root.Counter = factory();
  }
})(this, function() {
    let value = 0;

    return {
        increment() {
            value++;
        },

        decrement() {
            value--;
        },

        getValue() {
            return value;
        }
    };
}));

By using the UMD format, a module can have wide support across different modules and applications.

ECMAScript (ES) modules

ES modules are the new standard, introduced in ES2015 (otherwise known as ES6). They introduce the import and export keywords to JavaScript language.

An ES module can have one default export and one or more named exports. The only real difference between these is the syntax to import them.

Default export

The default export is set by using the export default keyword. This can be an object, function, or even a single value. A module can only have one default export, but it isn't required. A default export is not bound to a name. A name is chosen for it when it is imported from another module (see below).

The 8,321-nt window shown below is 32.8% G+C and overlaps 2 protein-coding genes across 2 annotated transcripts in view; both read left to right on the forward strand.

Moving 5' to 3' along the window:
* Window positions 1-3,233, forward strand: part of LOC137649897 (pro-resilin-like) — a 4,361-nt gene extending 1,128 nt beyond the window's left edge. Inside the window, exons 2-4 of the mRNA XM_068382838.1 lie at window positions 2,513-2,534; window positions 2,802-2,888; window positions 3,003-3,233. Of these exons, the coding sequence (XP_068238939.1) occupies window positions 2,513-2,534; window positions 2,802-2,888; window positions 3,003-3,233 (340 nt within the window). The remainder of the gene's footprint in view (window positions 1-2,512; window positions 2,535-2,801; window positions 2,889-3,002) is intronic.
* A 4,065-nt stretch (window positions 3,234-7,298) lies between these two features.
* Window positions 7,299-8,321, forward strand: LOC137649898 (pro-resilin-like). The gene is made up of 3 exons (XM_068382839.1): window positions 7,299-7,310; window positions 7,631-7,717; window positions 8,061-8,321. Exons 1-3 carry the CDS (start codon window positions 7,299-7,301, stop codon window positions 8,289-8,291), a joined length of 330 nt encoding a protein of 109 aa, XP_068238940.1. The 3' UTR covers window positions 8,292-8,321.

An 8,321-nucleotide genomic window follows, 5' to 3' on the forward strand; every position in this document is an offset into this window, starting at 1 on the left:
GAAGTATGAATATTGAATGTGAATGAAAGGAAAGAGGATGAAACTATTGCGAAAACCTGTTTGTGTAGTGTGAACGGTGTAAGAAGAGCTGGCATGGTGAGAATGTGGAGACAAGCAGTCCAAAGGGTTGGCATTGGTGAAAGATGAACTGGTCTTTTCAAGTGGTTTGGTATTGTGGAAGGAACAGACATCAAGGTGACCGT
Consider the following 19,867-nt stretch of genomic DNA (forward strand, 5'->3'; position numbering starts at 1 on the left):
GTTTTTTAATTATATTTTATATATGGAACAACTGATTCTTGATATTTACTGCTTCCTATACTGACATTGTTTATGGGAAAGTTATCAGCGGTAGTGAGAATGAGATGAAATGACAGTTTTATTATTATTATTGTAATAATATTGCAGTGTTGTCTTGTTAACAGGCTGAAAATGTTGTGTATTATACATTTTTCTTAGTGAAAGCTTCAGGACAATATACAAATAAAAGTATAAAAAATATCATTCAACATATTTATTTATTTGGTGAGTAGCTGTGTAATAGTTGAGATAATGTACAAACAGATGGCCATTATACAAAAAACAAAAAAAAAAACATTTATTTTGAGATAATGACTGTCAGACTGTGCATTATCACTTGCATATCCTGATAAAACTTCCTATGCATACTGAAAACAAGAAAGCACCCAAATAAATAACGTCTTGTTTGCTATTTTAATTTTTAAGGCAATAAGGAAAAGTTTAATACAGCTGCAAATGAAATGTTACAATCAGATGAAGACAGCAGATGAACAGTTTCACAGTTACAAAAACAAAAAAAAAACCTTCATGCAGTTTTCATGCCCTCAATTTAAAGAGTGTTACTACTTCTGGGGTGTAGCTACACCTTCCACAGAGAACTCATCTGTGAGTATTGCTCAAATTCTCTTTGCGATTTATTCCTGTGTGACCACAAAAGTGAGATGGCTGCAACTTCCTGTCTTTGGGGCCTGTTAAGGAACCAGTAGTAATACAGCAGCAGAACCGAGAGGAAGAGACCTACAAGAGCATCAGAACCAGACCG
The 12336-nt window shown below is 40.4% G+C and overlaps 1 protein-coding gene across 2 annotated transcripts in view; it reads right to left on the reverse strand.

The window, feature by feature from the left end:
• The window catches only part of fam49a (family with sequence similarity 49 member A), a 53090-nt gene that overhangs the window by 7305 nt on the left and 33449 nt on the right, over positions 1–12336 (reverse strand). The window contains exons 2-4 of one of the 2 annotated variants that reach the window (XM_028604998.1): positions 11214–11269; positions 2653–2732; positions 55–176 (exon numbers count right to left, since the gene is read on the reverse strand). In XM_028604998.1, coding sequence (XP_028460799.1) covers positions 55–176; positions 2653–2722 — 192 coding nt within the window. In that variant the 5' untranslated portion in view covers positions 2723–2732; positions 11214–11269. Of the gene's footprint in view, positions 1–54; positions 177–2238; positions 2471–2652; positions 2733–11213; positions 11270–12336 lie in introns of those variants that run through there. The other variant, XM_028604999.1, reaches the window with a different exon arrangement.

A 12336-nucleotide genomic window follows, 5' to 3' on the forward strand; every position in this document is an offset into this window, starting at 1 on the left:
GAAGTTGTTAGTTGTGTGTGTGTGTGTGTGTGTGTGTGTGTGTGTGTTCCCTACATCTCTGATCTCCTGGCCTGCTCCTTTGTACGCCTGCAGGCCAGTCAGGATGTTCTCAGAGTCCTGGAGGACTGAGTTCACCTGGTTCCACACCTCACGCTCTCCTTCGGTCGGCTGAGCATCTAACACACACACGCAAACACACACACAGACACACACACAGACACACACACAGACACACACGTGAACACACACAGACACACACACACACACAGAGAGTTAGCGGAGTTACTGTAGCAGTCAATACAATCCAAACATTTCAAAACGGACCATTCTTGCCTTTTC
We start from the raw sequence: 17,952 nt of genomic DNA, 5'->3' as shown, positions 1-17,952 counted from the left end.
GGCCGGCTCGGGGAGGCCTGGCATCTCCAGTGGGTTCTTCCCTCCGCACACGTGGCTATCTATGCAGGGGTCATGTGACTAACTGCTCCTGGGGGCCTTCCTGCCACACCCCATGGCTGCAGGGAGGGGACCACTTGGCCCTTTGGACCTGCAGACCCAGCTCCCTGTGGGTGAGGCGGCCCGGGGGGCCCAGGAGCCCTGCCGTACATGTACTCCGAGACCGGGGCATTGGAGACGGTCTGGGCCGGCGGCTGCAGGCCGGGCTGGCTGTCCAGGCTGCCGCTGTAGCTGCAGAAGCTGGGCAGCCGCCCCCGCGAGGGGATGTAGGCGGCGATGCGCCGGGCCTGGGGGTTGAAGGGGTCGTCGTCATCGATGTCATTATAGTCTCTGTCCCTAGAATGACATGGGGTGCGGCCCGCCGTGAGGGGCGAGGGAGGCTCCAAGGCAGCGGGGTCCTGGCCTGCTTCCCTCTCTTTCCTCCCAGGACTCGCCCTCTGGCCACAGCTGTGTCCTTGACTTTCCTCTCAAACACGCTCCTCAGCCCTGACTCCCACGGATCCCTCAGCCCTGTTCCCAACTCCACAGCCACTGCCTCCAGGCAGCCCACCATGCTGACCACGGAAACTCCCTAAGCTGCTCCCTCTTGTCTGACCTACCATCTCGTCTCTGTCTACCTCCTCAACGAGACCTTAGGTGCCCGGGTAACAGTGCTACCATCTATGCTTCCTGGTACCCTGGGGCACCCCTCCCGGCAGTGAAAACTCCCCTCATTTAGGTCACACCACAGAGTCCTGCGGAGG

export default function add() {
  ...
}

Named exports

Named exports are bound to a name, but this name can be aliased when imported from another module. A named export is created by simply placing the export keyword in front of an object, function, or value.

export const pi = 3.14;

Importing

A module is used by importing its default export or named exports.

When importing the default export, you assign it any name you want. Here's an example of the syntax:

import add from './addModule';

To import a named export, the syntax is slightly different:

import { pi } from './math';

You can alias the named export: